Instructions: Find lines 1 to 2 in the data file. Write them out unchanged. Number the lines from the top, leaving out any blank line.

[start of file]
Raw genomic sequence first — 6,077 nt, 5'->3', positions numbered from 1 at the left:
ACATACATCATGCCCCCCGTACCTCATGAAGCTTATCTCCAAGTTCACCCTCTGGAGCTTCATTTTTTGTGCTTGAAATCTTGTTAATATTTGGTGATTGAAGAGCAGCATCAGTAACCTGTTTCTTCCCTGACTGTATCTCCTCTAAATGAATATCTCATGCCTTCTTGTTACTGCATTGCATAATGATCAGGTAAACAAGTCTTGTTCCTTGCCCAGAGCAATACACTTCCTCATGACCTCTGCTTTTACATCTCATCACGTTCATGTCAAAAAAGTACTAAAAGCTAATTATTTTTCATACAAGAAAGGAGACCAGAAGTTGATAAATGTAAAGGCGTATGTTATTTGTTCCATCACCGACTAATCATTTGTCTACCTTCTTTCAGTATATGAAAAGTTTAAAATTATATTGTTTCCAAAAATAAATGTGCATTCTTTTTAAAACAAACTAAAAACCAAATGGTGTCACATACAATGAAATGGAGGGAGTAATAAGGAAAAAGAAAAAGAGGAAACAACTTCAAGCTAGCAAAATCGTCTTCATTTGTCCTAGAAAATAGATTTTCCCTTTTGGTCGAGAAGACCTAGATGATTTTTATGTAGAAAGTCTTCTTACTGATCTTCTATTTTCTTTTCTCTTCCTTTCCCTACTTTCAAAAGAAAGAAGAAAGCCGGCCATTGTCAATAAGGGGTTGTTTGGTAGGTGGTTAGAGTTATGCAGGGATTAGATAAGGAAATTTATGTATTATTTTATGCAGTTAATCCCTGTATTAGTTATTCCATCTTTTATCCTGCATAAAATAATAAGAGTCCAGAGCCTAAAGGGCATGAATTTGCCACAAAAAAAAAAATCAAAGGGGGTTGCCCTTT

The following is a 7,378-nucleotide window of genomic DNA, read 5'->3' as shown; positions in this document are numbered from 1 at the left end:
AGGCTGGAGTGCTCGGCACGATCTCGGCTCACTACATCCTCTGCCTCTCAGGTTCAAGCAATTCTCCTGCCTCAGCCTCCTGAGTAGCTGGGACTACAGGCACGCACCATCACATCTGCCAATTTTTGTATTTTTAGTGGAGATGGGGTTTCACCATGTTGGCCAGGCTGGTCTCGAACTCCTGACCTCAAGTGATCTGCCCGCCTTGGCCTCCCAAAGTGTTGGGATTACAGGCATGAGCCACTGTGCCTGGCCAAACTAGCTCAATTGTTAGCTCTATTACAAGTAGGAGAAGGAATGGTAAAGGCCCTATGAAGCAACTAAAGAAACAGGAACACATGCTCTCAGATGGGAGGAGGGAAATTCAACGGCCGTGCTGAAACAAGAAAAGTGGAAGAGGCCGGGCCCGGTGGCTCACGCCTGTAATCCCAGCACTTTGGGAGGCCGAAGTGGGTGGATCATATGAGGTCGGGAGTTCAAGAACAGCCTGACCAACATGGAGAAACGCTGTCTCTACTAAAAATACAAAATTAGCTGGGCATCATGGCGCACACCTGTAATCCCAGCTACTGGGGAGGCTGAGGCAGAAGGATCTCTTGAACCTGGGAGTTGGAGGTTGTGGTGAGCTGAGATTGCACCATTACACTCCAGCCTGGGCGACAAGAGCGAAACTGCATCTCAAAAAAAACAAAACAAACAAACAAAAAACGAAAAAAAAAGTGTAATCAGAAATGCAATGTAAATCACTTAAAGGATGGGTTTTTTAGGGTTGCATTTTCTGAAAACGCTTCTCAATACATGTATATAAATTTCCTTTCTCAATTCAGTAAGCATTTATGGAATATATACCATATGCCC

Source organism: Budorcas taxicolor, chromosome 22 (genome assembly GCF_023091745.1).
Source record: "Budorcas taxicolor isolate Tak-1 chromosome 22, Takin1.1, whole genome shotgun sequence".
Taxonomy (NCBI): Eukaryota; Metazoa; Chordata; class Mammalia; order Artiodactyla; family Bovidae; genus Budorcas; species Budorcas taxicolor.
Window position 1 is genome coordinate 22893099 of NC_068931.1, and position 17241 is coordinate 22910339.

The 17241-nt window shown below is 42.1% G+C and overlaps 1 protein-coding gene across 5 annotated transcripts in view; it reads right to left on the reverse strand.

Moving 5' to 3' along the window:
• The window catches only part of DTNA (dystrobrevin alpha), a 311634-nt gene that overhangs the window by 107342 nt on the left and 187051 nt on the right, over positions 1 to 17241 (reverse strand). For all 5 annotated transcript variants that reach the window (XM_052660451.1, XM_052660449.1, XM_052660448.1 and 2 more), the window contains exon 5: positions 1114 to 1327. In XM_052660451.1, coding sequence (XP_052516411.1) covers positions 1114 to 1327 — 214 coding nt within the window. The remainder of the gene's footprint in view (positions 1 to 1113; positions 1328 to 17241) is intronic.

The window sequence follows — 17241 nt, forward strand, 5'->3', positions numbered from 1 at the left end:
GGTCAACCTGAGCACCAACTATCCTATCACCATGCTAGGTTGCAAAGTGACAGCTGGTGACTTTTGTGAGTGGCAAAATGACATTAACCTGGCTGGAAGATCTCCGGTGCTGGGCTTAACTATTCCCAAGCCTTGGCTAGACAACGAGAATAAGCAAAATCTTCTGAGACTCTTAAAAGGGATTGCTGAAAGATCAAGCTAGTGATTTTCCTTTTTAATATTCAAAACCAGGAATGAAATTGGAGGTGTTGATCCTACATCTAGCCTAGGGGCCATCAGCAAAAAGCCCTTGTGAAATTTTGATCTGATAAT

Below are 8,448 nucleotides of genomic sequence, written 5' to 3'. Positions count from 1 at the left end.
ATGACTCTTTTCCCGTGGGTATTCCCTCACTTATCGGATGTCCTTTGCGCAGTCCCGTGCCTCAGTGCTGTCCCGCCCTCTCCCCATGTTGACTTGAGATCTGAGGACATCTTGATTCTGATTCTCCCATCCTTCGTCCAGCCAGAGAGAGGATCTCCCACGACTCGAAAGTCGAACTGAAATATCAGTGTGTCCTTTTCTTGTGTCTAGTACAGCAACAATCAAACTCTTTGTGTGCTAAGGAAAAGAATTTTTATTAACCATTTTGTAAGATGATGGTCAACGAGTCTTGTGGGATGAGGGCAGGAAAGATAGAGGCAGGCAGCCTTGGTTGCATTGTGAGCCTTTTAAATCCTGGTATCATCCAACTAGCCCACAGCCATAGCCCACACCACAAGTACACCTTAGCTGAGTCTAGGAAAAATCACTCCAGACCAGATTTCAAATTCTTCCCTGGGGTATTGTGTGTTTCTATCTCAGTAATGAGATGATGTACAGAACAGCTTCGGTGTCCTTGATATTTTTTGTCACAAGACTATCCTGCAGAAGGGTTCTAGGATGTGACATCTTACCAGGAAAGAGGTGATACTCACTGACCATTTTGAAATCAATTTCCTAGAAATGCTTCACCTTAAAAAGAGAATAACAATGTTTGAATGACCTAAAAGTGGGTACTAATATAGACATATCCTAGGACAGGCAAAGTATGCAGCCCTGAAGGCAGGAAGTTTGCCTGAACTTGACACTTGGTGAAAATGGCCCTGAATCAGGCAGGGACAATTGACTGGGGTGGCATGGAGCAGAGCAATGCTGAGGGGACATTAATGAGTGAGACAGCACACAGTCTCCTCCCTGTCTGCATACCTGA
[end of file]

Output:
Raw genomic sequence first — 6,077 nt, 5'->3', positions numbered from 1 at the left:
ACATACATCATGCCCCCCGTACCTCATGAAGCTTATCTCCAAGTTCACCCTCTGGAGCTTCATTTTTTGTGCTTGAAATCTTGTTAATATTTGGTGATTGAAGAGCAGCATCAGTAACCTGTTTCTTCCCTGACTGTATCTCCTCTAAATGAATATCTCATGCCTTCTTGTTACTGCATTGCATAATGATCAGGTAAACAAGTCTTGTTCCTTGCCCAGAGCAATACACTTCCTCATGACCTCTGCTTTTACATCTCATCACGTTCATGTCAAAAAAGTACTAAAAGCTAATTATTTTTCATACAAGAAAGGAGACCAGAAGTTGATAAATGTAAAGGCGTATGTTATTTGTTCCATCACCGACTAATCATTTGTCTACCTTCTTTCAGTATATGAAAAGTTTAAAATTATATTGTTTCCAAAAATAAATGTGCATTCTTTTTAAAACAAACTAAAAACCAAATGGTGTCACATACAATGAAATGGAGGGAGTAATAAGGAAAAAGAAAAAGAGGAAACAACTTCAAGCTAGCAAAATCGTCTTCATTTGTCCTAGAAAATAGATTTTCCCTTTTGGTCGAGAAGACCTAGATGATTTTTATGTAGAAAGTCTTCTTACTGATCTTCTATTTTCTTTTCTCTTCCTTTCCCTACTTTCAAAAGAAAGAAGAAAGCCGGCCATTGTCAATAAGGGGTTGTTTGGTAGGTGGTTAGAGTTATGCAGGGATTAGATAAGGAAATTTATGTATTATTTTATGCAGTTAATCCCTGTATTAGTTATTCCATCTTTTATCCTGCATAAAATAATAAGAGTCCAGAGCCTAAAGGGCATGAATTTGCCACAAAAAAAAAAATCAAAGGGGGTTGCCCTTT